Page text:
They think its oil over!
The last few months have led some to question the long term future of certain career paths in the Oil & Gas sector. What many don’t know is that the North Sea basin is one of the most expensive places to extract crude oil in the world. Partly due to the technical challenges of extracting, and partly due to the cost of the very highly skilled and trained labour force. All this was sustainable with a high barrel price, but the drops in price and in production have led to many fields becoming unprofitable. Some operators are even selling fields in the hope of better returns from other sites globally. All of which is bad news for Scotland’s hard hit Oil & Gas industry.
After trading at around $120 a barrel just 18 months ago, the oil price has now tumbled dramatically to its lowest level in 12 years (it dropped to just over $28 a barrel on January 20th). Of course the oil price shall rise again; the only unanswered question is when? One recent report suggested that 96% of senior executives believe the oil and gas industry will recover to “peak” levels of profitability, with one-quarter of them expecting it to happen within three years. Many of our clients cite a barrel price of $60 as the magic number to trigger positive growth.
As consumers, we see the immediate impact of the falling oil barrel price at the petrol station when we fill up, and it is obviously good news for drivers in the short term, but it helps no one in the long run. The drop in price leads directly to a rise in operating costs, a fall in profits and a program of cost reduction. Or to put it simply, job losses.
Some reports claim that over 5,500 people have been directly impacted by the slump, and many of these would be considered to be high earners. With so many high earners entering the employment market we have seen the balance of power shift to employers, where we had a sellers’ market 2 years ago, it is well and truly a buyers’ market now.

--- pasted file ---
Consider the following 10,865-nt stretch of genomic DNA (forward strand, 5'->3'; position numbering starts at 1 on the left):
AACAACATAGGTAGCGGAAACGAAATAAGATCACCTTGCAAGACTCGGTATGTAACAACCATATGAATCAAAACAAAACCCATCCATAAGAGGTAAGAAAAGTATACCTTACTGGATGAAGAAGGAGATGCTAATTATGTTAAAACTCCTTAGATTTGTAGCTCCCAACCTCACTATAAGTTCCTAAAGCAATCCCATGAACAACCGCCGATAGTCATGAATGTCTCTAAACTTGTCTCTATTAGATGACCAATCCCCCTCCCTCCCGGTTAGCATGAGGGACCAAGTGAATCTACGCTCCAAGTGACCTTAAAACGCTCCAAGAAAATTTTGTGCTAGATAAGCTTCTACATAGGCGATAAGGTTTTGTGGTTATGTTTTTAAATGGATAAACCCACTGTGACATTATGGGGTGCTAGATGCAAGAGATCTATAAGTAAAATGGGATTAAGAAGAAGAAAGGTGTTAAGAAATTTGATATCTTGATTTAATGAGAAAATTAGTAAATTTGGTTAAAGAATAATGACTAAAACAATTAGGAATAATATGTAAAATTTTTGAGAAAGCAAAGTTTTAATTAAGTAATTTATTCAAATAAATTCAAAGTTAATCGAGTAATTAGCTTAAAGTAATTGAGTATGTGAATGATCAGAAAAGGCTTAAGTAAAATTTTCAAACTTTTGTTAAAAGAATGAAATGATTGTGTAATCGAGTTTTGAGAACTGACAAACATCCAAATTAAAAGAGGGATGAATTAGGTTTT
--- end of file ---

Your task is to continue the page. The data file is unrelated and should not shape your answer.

As a result, competition becomes fiercer, and salary levels reduce as the need to work overrides previous monetary requirements. Another affect is that with so many high earners being directly affected, there will be less spending, which means less contribution to the broader economy, more relocating for work meaning a possible drop in house prices. So whilst we delight in a lower pump price, we would perhaps all be better off if we had to pay a little more.
Having said all that, amidst the gloom, there are some who are doing rather well from the downturn. One area of growth is in the field of asset management and integrity. Many firms are reluctant or unable to spend money on new plant & equipment; they have invested more in maintaining and prolonging the life of their existing asset base. We have seen an increase in the demand for experienced field service personnel, asset integrity professionals and maintenance professionals. For those considering a change in direction, they could do worse than looking in that direction.
So is it oil over? Not quite. It’s essentially a waiting game– a case of sitting tight and waiting patiently for the price to climb back up to where it needs to be. The jobs will then gradually return, but we should hope that when they do return, that we have learned the lessons from the last few years and adopt a more conservative approach to growth.
Written by: Colin McKee, Director